Last Friday, April 30th, at 11:00 pm Eastern Daylight Time, marked the last day that the Indian Point Nuclear Plant produced the carbon-free reliable baseload electricity that has served New York so well for more than 58 years. Over the previous 13 months, the state of New York has lost enough power to meet 25% of New York City’s electricity needs comprising 80% of the carbon-free power generated in the nation’s largest metropolitan area. Indian Point was a reliable source of carbon-free energy and, given the Biden Administration’s stance on meeting aggressive carbon reduction targets, the wrong time to be taking it offline.
From day one, Energy Fairness has advocated for the need to invest in America’s nuclear power infrastructure to meet carbon emission targets. We’ve written numerous articles on the benefits of nuclear power, ranging from the relicensing of Turkey Point nuclear station in Florida to discussing France’s premature move from nuclear to renewables at the expense of affordability and reliability. We even sounded the alarm in 2017 “about what will fill the gap to keep the power on in New York City” once Indian Point closes.
As we’ve been writing about the integral role of nuclear in meeting global emission targets, we’ve been left scratching our heads about the path New York State has been following to achieve its emissions goals. In 2019, Governor Cuomo signed into law the Climate Protection and Community Protection Act, which commits New York state to the elimination of fossil fuels for power generation by 2040
So what will replace carbon-free reliable baseload power that flipped offline on April 30th? Not surprisingly, there aren’t enough roofs in Manhattan to generate ample solar energy to power the City. Even if there were, solar’s cost would be astronomically higher than the cost of inexpensive power produced by Indian Point. And even with the reduction in demand resulting from the Covid-19 pandemic, New York City won’t be able to cut its energy usage by 25%. If anything, the City is emerging from the pandemic stronger than ever, and electricity consumption will only rise.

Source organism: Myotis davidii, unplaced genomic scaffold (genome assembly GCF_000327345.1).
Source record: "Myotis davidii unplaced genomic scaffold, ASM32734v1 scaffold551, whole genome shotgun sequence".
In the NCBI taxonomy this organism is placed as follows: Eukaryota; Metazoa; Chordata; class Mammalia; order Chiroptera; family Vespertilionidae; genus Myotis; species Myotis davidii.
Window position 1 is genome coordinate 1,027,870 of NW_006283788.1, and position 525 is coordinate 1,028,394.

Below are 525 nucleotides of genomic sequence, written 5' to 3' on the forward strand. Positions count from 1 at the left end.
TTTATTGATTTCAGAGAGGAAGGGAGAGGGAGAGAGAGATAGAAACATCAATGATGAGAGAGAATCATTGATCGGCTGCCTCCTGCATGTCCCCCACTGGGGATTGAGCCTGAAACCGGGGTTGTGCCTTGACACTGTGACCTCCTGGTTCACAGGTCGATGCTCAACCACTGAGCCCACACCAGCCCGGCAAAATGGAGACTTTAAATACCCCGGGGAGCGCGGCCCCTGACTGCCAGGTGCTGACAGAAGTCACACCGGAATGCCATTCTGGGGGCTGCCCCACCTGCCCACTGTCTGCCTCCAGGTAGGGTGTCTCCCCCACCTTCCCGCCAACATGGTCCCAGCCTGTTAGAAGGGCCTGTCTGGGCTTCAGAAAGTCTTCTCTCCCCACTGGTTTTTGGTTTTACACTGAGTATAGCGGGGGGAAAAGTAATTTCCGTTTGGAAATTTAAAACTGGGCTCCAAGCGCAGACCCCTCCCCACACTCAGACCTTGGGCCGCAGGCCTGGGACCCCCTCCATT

New York grid operators are replacing the power resulting in the void left by the Indian Point shutdown with carbon-emitting natural gas facilities in a move that doesn’t surprise us. We have no problem with the role that natural gas plays in keeping energy affordable and reliable, but it can’t compete with the 0% carbon footprint of Indian Point.
As we said last year, Energy Fairness has never favored one fuel source over another. Whether it’s natural gas, coal, renewables, or nuclear all of these power sources have a role to play in meeting consumer demand for affordable and reliable energy. In setting a goal of 100% carbon-free power by 2040, we still can’t understand why Governor Cuomo would shut down Indian Point without a viable replacement. Quite simply, it’s a losing move that doesn’t make sense for consumers or the environment.